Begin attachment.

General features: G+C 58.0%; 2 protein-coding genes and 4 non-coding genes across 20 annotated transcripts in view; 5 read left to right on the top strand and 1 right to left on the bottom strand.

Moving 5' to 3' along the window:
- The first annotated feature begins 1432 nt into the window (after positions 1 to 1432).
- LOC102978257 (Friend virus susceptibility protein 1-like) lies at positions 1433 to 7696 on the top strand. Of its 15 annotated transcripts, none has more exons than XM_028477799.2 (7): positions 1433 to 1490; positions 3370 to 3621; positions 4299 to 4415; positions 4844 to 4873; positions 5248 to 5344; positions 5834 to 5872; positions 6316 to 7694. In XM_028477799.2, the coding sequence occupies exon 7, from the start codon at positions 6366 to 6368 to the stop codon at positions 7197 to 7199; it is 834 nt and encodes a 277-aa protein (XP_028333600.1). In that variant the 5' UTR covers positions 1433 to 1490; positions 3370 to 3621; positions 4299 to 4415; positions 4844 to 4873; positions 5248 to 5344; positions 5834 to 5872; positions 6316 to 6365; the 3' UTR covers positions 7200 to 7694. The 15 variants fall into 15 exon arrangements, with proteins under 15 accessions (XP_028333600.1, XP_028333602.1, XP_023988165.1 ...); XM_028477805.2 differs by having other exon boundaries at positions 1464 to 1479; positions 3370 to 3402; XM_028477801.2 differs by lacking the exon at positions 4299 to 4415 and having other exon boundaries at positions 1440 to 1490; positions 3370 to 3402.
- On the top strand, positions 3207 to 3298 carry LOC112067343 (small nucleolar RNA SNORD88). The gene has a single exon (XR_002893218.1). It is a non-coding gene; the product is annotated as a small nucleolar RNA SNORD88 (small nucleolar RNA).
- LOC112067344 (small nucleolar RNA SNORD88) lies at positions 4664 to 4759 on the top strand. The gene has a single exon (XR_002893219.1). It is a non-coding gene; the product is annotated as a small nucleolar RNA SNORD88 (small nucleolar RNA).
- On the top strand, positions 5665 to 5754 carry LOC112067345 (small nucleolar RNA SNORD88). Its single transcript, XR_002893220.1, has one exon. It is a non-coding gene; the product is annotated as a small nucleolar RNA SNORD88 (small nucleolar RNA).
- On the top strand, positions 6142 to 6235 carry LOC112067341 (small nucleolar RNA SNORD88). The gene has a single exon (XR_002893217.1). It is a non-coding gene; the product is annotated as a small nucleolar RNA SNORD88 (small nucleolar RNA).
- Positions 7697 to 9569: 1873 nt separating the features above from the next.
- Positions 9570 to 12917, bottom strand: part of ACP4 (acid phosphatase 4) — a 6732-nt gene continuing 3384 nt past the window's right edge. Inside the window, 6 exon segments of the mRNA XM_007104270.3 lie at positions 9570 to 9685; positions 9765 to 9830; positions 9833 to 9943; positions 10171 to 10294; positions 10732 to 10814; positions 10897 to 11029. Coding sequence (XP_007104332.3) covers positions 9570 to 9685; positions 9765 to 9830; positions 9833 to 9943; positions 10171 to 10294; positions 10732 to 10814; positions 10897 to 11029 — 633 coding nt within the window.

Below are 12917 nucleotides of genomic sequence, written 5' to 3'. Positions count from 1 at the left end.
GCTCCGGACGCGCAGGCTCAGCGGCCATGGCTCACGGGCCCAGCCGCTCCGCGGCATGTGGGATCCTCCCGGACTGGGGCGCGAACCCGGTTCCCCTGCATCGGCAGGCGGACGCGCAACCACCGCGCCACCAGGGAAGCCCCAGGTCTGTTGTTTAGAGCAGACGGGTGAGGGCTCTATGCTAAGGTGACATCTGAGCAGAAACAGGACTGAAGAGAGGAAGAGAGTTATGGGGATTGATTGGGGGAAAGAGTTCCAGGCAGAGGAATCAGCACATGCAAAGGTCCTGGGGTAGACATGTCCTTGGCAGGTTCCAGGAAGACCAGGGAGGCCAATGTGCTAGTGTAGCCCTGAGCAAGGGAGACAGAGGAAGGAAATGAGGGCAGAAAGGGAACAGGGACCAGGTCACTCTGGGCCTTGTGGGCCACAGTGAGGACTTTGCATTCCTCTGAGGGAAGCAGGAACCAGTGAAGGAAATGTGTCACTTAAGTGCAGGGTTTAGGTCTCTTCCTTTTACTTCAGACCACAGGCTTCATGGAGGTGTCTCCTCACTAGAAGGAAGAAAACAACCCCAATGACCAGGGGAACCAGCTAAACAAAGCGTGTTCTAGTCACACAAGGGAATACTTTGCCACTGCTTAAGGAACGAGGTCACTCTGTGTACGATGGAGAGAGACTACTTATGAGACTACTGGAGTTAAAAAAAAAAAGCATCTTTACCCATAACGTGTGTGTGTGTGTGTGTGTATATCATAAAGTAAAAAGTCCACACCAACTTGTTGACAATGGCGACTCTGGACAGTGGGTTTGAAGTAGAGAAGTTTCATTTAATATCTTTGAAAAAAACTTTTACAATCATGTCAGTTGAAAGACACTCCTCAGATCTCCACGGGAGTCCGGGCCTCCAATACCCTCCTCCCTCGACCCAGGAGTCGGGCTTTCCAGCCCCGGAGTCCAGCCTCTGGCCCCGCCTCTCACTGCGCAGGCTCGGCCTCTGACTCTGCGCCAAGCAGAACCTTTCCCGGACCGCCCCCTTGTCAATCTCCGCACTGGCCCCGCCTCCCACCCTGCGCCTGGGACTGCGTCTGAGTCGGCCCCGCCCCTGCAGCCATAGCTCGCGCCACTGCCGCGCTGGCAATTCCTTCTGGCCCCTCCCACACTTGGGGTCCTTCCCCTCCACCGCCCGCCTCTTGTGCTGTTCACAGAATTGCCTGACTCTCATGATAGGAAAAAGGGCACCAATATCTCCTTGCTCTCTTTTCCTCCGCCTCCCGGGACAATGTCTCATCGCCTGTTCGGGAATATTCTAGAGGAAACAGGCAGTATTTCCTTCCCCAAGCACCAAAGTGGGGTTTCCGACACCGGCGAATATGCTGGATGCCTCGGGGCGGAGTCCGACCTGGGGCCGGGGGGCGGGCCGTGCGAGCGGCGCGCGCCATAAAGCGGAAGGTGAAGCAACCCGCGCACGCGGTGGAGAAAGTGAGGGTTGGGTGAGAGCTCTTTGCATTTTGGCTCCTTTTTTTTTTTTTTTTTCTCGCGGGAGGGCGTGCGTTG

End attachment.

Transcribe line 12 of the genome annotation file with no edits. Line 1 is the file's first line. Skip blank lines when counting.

GCTCCGGACGCGCAGGCTCAGCGGCCATGGCTCACGGGCCCAGCCGCTCCGCGGCATGTGGGATCCTCCCGGACTGGGGCGCGAACCCGGTTCCCCTGCATCGGCAGGCGGACGCGCAACCACCGCGCCACCAGGGAAGCCCCAGGTCTGTTGTTTAGAGCAGACGGGTGAGGGCTCTATGCTAAGGTGACATCTGAGCAGAAACAGGACTGAAGAGAGGAAGAGAGTTATGGGGATTGATTGGGGGAAAGAGTTCCAGGCAGAGGAATCAGCACATGCAAAGGTCCTGGGGTAGACATGTCCTTGGCAGGTTCCAGGAAGACCAGGGAGGCCAATGTGCTAGTGTAGCCCTGAGCAAGGGAGACAGAGGAAGGAAATGAGGGCAGAAAGGGAACAGGGACCAGGTCACTCTGGGCCTTGTGGGCCACAGTGAGGACTTTGCATTCCTCTGAGGGAAGCAGGAACCAGTGAAGGAAATGTGTCACTTAAGTGCAGGGTTTAGGTCTCTTCCTTTTACTTCAGACCACAGGCTTCATGGAGGTGTCTCCTCACTAGAAGGAAGAAAACAACCCCAATGACCAGGGGAACCAGCTAAACAAAGCGTGTTCTAGTCACACAAGGGAATACTTTGCCACTGCTTAAGGAACGAGGTCACTCTGTGTACGATGGAGAGAGACTACTTATGAGACTACTGGAGTTAAAAAAAAAAAGCATCTTTACCCATAACGTGTGTGTGTGTGTGTGTGTATATCATAAAGTAAAAAGTCCACACCAACTTGTTGACAATGGCGACTCTGGACAGTGGGTTTGAAGTAGAGAAGTTTCATTTAATATCTTTGAAAAAAACTTTTACAATCATGTCAGTTGAAAGACACTCCTCAGATCTCCACGGGAGTCCGGGCCTCCAATACCCTCCTCCCTCGACCCAGGAGTCGGGCTTTCCAGCCCCGGAGTCCAGCCTCTGGCCCCGCCTCTCACTGCGCAGGCTCGGCCTCTGACTCTGCGCCAAGCAGAACCTTTCCCGGACCGCCCCCTTGTCAATCTCCGCACTGGCCCCGCCTCCCACCCTGCGCCTGGGACTGCGTCTGAGTCGGCCCCGCCCCTGCAGCCATAGCTCGCGCCACTGCCGCGCTGGCAATTCCTTCTGGCCCCTCCCACACTTGGGGTCCTTCCCCTCCACCGCCCGCCTCTTGTGCTGTTCACAGAATTGCCTGACTCTCATGATAGGAAAAAGGGCACCAATATCTCCTTGCTCTCTTTTCCTCCGCCTCCCGGGACAATGTCTCATCGCCTGTTCGGGAATATTCTAGAGGAAACAGGCAGTATTTCCTTCCCCAAGCACCAAAGTGGGGTTTCCGACACCGGCGAATATGCTGGATGCCTCGGGGCGGAGTCCGACCTGGGGCCGGGGGGCGGGCCGTGCGAGCGGCGCGCGCCATAAAGCGGAAGGTGAAGCAACCCGCGCACGCGGTGGAGAAAGTGAGGGTTGGGTGAGAGCTCTTTGCATTTTGGCTCCTTTTTTTTTTTTTTTTTCTCGCGGGAGGGCGTGCGTTG